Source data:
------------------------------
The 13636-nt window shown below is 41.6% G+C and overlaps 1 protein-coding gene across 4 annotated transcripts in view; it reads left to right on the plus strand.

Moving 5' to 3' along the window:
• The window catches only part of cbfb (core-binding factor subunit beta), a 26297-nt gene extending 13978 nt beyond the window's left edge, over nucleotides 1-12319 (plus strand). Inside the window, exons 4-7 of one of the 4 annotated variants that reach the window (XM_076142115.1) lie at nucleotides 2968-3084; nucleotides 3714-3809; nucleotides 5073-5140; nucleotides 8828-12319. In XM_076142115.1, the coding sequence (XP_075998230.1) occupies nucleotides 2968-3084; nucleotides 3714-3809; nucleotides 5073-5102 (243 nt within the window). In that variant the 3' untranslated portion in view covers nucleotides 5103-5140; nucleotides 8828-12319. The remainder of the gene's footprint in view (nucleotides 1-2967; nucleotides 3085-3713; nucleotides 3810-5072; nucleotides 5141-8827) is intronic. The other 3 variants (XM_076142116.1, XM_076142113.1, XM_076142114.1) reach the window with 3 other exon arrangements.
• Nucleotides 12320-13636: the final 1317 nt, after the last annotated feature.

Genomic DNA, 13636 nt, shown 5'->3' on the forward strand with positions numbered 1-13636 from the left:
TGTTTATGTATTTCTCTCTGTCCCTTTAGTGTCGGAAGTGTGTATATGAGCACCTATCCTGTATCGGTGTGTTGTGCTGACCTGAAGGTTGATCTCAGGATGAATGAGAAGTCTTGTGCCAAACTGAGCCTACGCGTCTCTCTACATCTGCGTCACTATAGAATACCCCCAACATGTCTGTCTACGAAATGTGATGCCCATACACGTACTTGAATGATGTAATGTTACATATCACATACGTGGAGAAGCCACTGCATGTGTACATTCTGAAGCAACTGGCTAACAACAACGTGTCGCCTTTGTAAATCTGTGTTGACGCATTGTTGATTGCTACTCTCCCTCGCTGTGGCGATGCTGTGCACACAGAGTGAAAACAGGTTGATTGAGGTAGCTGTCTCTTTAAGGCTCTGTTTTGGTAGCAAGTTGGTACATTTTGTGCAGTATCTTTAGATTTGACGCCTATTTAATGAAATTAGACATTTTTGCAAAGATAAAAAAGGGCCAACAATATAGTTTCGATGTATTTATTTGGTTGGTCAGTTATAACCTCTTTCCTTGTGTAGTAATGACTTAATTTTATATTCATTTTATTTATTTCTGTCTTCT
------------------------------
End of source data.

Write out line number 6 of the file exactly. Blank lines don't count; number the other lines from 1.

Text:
TGTTTATGTATTTCTCTCTGTCCCTTTAGTGTCGGAAGTGTGTATATGAGCACCTATCCTGTATCGGTGTGTTGTGCTGACCTGAAGGTTGATCTCAGGATGAATGAGAAGTCTTGTGCCAAACTGAGCCTACGCGTCTCTCTACATCTGCGTCACTATAGAATACCCCCAACATGTCTGTCTACGAAATGTGATGCCCATACACGTACTTGAATGATGTAATGTTACATATCACATACGTGGAGAAGCCACTGCATGTGTACATTCTGAAGCAACTGGCTAACAACAACGTGTCGCCTTTGTAAATCTGTGTTGACGCATTGTTGATTGCTACTCTCCCTCGCTGTGGCGATGCTGTGCACACAGAGTGAAAACAGGTTGATTGAGGTAGCTGTCTCTTTAAGGCTCTGTTTTGGTAGCAAGTTGGTACATTTTGTGCAGTATCTTTAGATTTGACGCCTATTTAATGAAATTAGACATTTTTGCAAAGATAAAAAAGGGCCAACAATATAGTTTCGATGTATTTATTTGGTTGGTCAGTTATAACCTCTTTCCTTGTGTAGTAATGACTTAATTTTATATTCATTTTATTTATTTCTGTCTTCT